Why do many of us have this irrational fear? Because emotion is more powerful in shaping opinions than logic. Maybe, based on real numbers, Sophia will never be as huge as Mary was during her prolonged #1 run. Yet to many parents, Sophia, while a lovely name, feels generic. We fear our favorites, which feel so personal to us, will become generic too. If Sophia can become generic, why not Gemma? If Isabella can become generic, why not Adelaide?
Exclusivity breeds intrigue. You want your friends intrigued by your kids’ names, but you don’t want your friends copying them. It’s sort of like discovering a little hole-in-the wall restaurant with bold flavored food. You want to bring a few friends and share your discovery with a select crowd, but when you learn The Phantom Gourmet has just featured your place, and the place begins to win awards in the local paper, you fear fame will change your little secret.
You thought Frankie’s Chowder Hut was your place! Now you can barely find parking, much less a table. You thought Declan was your discovery and your five-year old’s name! Now Declan shares his name with three babies born in the past year.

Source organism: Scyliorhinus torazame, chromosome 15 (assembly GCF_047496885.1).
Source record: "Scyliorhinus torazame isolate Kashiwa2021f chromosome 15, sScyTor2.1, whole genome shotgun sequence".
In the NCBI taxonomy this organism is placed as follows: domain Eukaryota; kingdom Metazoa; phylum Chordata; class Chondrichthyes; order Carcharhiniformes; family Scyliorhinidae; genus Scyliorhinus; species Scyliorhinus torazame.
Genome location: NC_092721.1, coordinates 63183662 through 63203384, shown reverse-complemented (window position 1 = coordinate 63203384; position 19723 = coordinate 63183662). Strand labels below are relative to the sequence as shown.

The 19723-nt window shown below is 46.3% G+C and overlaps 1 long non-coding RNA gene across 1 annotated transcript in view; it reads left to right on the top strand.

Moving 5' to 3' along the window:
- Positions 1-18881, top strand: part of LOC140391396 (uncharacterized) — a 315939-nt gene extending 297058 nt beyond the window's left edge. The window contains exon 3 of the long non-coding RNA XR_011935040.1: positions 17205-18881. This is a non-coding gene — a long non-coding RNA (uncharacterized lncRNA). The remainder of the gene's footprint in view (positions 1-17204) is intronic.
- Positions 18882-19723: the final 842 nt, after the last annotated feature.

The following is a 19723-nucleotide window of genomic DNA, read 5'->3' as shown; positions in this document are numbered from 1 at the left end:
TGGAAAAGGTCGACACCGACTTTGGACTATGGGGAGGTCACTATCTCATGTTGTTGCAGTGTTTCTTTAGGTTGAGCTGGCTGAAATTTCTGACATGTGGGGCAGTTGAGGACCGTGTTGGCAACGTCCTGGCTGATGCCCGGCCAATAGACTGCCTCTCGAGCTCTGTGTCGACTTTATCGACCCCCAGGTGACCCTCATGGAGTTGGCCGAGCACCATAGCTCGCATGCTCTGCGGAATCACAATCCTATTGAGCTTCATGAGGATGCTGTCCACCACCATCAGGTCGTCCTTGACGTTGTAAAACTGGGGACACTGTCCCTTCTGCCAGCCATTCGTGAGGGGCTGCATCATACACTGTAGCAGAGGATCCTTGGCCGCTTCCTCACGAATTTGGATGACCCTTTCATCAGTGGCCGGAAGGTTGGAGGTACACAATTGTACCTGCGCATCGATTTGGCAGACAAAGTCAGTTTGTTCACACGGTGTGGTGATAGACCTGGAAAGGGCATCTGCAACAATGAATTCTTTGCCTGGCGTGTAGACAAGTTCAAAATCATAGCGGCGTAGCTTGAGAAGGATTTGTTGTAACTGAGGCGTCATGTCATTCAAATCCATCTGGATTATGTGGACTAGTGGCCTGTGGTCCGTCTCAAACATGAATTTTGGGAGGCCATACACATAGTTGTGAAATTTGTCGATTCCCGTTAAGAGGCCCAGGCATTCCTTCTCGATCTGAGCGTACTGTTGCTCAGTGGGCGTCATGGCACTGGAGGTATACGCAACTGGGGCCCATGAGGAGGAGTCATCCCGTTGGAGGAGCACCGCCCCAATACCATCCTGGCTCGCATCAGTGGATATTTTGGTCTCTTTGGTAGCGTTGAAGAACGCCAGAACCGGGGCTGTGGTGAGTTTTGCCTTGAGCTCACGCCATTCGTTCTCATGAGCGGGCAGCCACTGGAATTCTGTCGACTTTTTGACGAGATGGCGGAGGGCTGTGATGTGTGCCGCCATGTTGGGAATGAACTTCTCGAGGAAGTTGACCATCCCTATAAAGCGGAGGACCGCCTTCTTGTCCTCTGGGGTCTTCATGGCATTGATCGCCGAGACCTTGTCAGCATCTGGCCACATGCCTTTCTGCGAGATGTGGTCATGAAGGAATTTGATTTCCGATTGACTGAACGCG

Suddenly what makes Frankie’s Chowder Hut enticing could be compromised to accommodate a growing fan-base. Food that was once bold becomes bland and ordinary. Names that seemed cosmopolitan morph into the clichéd girl-next-door. Admit it, some of you found Madison appealingly off-beat on a girl 20 years ago. I did.
The truth is, if you have good tastes, the top 1000 will rarely elude your names. I’ve learned to celebrate the rise of Felicity, Hugh, and Thaddeus.
However, a conversation I had with Rob proves when it comes to my own kids, I’m still hopelessly afflicted with irrational popularity avoidance syndrome:
Me: “Did you know Fiona’s name went down this year? I was pleasantly surprised. I knew Paul would go down, but I thought Fiona would go up. Fiona went down 9 places and Paul went down 10 places. I’ve accepted Fiona’s name will get more popular, but there’s hope her name won’t get too popular too quickly.”
Rob: “That’s cool.”
Me: “Here I am giddy that our kids’ names actually went down in popularity. Does that make me a dork?”
I might as well asked Rob if I looked fat. There was no right answer. Poor guy.
Rob: “Yes? Was I supposed to agree?”
Any name could become the #1 name including your kids’ names – if you have kids – and my kids’ names. But do you know what makes me feel good? The other day Fiona told me, “Mom, I like being Fiona.”
And that’s all that should matter.
Readers: Do you suffer from irrational popularity avoidance syndrome?